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Offshore Support Journal

Offshore Support Journal

Crewboat builder reinvents and reinvigorates itself

Mon 10 Apr 2017

Crewboat builder reinvents and reinvigorates itself
Penguin decided to use its Singapore shipyard to build and repair crewboats

Once a regional ferry operator and minor shipbuilder, Penguin International has become a highly successful builder of passenger ferries and mid-sized crewboats, as Rebecca Moore found when she interviewed its chief executive James Tham

Singapore’s publicly listed designer, builder, owner and operator of high speed workboats Penguin International has been on a journey over the past decade. It has transformed itself from a loss-making regional ferry business and a minor shipbuilder into a prolific builder of mid-sized crewboats, as well as a designer and builder of passenger ferries.

Backed by a strong balance sheet with substantially more cash than debt and a globally recognised brand – Flex – Penguin has delivered more than 100 crewboats since 2006. Ranging in size from 25m to 50m, most of them were built for stock as part of an internally funded investment programme.

Reinvigoration of the business started when executive chairman Jeffrey Hing and managing director James Tham took over the leadership of Penguin in 2008. Mr Tham recalled, “We saw that Penguin was an undervalued company with a rich history and solid assets. It simply needed a bit of tender loving care to focus, nurture and grow it into the successful company that it deserved to be.”

Under the new management team, which included finance director Joanna Tung, who started off as an accountant in the company in 2000 and defied the odds in a male-dominated industry, the improvements started to bear fruit. Mr Tham said that the sale of the regional ferry business, Penguin Ferry Services, in 2011 was a major milestone in the company’s transformation. The reinvention of Penguin was expedited by a shipyard that it already owned in Tuas on the southwestern tip of Singapore. Today, as well as designing and building crewboats and ferries for third-party shipowners, Penguin charters out its own Flex crewboats in Malaysia and Thailand and provides ferry transportation services within Singapore waters.

“We usually own and operate what we design and build,” Mr Tham enthused. “This sets us apart from pure builders and pure operators. As a builder, we understand the trials and tribulations of being a shipowner.”

Mr Tham said that the company’s Singapore base and its heritage were a strong pull for attracting business. “We are a Singaporean company, born and bred. That alone is a competitive advantage. Singapore itself is a brand. It is known for honesty, quality and competitiveness.”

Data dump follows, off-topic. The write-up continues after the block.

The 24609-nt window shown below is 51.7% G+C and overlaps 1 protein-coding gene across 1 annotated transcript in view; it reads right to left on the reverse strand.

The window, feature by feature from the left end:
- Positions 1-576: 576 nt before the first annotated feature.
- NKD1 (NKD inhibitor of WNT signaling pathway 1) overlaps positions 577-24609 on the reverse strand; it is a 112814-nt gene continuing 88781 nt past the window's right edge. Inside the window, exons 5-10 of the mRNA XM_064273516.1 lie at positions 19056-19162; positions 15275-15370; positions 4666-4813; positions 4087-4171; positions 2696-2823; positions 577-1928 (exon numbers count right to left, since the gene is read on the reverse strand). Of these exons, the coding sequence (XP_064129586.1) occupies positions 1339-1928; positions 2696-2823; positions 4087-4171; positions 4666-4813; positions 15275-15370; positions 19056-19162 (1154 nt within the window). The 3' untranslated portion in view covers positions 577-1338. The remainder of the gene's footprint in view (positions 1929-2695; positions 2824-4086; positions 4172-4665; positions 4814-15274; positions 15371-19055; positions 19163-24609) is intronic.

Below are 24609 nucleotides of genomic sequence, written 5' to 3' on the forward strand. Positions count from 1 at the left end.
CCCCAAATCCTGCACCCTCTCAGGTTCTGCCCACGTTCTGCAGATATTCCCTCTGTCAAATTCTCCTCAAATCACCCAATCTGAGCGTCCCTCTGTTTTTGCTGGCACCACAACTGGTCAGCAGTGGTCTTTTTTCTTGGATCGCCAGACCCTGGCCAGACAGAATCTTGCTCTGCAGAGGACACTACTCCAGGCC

Also of importance to the company has been its relationship with BMT Nigel Gee in the UK. Indeed, Penguin has enjoyed a good working relationship with BMT Nigel Gee over the past decade. Designed in partnership with BMT Nigel Gee, the Flex-42X, Penguin’s latest crewboat, scores a number of industry firsts for a mid-sized crewboat. These include the fact that it is the world’s fastest triple-screw mid-sized crewboat powered by three conventional Caterpillar C32 ACERT main engines, and the world’s first Maritime Labour Convention certified mid-sized crewboat.

The Flex-42X will eventually join Penguin’s product line in its built for stock programme. It is a 42m, 30 knot, triple-screw crewboat powered by three Caterpillar C32 ACERT main engines and has 70 business class reclining seats and two VIP cabins on the main deck, 110m2 cargo deck and two external fire-fighting monitors.

Swire takes delivery of Kestrel

Among the most recent deliveries to Swire Pacific Offshore is Pacific Kestrel, a 57m catamaran crewboat that was built by Austal Ships. The 40 knot vessel is capable of transporting 90 personnel plus cargo to offshore platforms in up to sea state 6.

Pacific Kestrel has a large aft 200m2 cargo deck with integrated structural mounts and onboard support systems for the fitment of an Ampelmann motion compensated gangway, facilitating the safe transfer of personnel to offshore platforms. The main deck cabin has individual reclining seats for 90 passengers with luggage racks and a medical treatment room. All accommodation spaces comply with MLC 96/ILO 92 guidelines.

Making use of Incat Crowther’s semi-small waterplane area twin hull, the vessel has a powertrain consisting of four MTU 16V4000 main engines, driving Hamilton HT810 waterjets. Pacific Kestrel met its contractual loaded service speed of 40 knots during sea trials. It also has search and rescue capability with a fast rescue craft and a chemical dispersant system for oil spill first-response capability


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